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I have a list of data frames which I would like to combine into a single data.frame. This is what my list looks like:

my_list <- list(
    m=data.frame(a = letters[1:5], b = 1:5, c = rnorm(5)), 
    n=data.frame(a = letters[1:5], b = 6:10, c = rnorm(5)))

> my_list
$m
  a b          c 
1 a 1  0.1151720  
2 b 2 -0.3785748  
3 c 3 -0.1446305  
4 d 4 -0.4300272  
5 e 5  1.1982312  

$n
  a  b          c 
1 a  6  1.2079439 
2 b  7 -1.2414251 
3 c  8  0.4362390 
4 d  9 -0.5844525 
5 e 10  0.1420070 

I'd like to stack these on top of each other, but without losing the context of the name of the data.frame ("m", "n"). Ideally, the name of the original data frame would be included as an extra column in the final data frame. One way would be to just add the extra column before using rbind.fill:

for(i in 1:length(my_list)) my_list[[i]][, 4] <- names(my_list)[i]
library(plyr)
rbind.fill(my_list)

   a  b          c V4
1  a  1  0.1151720  m
2  b  2 -0.3785748  m
3  c  3 -0.1446305  m
4  d  4 -0.4300272  m
5  e  5  1.1982312  m
6  a  6  1.2079439  n
7  b  7 -1.2414251  n
8  c  8  0.4362390  n
9  d  9 -0.5844525  n
10 e 10  0.1420070  n    

What I don't like about that is I have to take care about the dimensions of the data frame and the name of the extra column.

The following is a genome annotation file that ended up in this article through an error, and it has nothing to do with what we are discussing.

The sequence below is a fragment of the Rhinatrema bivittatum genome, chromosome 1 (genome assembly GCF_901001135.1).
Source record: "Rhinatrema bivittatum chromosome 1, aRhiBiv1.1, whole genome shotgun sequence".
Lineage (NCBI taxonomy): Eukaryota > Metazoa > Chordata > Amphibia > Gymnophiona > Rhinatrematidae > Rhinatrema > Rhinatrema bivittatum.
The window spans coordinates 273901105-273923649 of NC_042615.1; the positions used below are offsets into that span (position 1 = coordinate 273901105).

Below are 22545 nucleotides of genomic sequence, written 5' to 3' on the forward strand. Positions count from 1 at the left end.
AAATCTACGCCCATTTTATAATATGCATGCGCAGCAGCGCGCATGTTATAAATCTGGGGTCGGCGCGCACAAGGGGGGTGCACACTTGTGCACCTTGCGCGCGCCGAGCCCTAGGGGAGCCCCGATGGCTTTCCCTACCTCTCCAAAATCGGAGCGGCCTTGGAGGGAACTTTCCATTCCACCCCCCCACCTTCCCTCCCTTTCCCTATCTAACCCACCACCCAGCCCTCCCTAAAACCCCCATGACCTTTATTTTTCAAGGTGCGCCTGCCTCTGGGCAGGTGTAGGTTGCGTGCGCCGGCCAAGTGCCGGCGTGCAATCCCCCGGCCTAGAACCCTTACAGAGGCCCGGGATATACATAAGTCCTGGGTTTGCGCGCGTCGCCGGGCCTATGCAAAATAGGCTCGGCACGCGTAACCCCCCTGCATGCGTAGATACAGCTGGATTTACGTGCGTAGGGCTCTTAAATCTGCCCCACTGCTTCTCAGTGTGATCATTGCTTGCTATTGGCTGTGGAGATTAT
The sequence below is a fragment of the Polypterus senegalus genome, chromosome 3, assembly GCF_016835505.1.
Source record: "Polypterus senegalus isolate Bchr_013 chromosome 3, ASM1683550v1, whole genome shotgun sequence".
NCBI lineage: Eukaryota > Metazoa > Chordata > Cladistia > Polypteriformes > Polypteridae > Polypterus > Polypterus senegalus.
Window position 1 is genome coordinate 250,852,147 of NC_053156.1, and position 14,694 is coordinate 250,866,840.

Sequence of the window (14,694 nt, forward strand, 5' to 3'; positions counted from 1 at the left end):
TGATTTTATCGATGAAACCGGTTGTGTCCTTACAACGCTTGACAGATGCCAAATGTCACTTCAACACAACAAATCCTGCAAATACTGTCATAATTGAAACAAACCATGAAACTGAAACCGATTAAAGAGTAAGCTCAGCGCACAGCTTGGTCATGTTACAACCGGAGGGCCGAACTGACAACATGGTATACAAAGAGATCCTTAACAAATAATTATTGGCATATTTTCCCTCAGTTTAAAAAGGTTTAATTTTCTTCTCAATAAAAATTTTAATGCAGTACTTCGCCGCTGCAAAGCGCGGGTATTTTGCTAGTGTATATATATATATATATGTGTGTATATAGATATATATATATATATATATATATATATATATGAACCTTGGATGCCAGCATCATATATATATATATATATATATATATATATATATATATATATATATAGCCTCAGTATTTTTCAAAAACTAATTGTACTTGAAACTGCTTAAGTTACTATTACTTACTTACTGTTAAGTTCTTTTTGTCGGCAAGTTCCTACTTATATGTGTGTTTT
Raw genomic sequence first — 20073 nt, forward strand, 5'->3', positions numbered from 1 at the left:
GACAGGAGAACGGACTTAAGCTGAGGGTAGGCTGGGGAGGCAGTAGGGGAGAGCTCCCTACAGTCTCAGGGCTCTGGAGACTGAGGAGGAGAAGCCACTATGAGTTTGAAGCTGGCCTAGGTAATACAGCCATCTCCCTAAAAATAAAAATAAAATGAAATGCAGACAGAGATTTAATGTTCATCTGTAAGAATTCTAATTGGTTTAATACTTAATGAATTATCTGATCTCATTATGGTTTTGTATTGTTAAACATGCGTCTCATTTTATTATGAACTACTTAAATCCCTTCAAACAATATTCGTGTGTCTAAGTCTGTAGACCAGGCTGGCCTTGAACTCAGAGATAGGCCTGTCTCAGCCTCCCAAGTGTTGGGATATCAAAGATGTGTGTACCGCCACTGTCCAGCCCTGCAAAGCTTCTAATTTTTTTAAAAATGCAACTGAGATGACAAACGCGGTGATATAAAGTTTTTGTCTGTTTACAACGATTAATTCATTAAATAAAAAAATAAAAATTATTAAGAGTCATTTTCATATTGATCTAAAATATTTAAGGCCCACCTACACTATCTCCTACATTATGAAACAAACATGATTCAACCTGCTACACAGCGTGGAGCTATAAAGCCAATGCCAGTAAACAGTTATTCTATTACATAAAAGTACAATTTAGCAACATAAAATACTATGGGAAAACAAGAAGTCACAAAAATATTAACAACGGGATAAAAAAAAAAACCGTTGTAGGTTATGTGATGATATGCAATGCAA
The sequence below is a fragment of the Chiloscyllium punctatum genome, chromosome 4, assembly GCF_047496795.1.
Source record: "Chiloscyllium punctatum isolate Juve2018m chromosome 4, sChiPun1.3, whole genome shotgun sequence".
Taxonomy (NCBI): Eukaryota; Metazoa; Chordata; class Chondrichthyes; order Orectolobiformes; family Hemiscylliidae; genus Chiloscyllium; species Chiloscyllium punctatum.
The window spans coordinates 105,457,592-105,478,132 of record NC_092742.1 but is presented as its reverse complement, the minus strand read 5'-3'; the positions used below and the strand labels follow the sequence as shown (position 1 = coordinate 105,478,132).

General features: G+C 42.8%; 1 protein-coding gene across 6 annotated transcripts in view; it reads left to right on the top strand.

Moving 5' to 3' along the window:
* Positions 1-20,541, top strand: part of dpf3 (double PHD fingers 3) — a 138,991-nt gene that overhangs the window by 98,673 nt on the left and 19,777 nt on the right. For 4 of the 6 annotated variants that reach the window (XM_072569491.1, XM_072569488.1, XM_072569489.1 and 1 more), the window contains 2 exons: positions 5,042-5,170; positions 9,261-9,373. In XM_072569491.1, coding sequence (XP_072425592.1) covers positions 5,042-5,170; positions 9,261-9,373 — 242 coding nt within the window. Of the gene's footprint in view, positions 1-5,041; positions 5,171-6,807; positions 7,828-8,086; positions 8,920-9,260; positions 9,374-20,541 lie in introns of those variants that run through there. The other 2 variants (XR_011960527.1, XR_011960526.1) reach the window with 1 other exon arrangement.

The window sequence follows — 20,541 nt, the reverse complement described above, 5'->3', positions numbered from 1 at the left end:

Isn't there a function out there that does that better, in a more flexible and generic way?

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3 Answers 3

up vote 1 down vote accepted

You can solve both problems by using an alternative way of addressing a column:

for(i in 1:length(my_list)) my_list[[i]]$names <- names(my_list)[i]

Or, avoiding a loop (more idiomatic R, IMHO):

lapply(names(my_list), function (n) cbind(my_list[[n]], names = n))

Incidentally, plyr isn’t needed here, the same effect can be achieved via

do.call(rbind, my_list)
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Thanks, that looks great :) –  gedankenabfall Mar 14 '14 at 14:18

Another possibility:

library(plyr)
ldply(my_list)
#    .id a  b          c
# 1    m a  1 -0.1294107
# 2    m b  2  0.8867361
# 3    m c  3 -0.1513960
# 4    m d  4  0.3297912
# 5    m e  5 -3.2273228
# 6    n a  6 -0.7717918
# 7    n b  7  0.2865486
# 8    n c  8 -1.2205120
# 9    n d  9  0.4345504
# 10   n e 10  0.8001769
share|improve this answer

This too annoyed me as it's easy enough to do but I just want a handy way to do it. You can accomplish this as well via the convenience wrapper qdap::list_df2df:

library(qdap)
list_df2df(my_list, "V4")

##    V4 a  b           c
## 1   m a  1 -0.37622031
## 2   m b  2  0.43700001
## 3   m c  3  0.65035652
## 4   m d  4 -0.09290962
## 5   m e  5  0.16675182
## 6   n a  6 -2.43296495
## 7   n b  7  1.91099315
## 8   n c  8  0.03232916
## 9   n d  9 -1.18901280
## 10  n e 10  0.42399969
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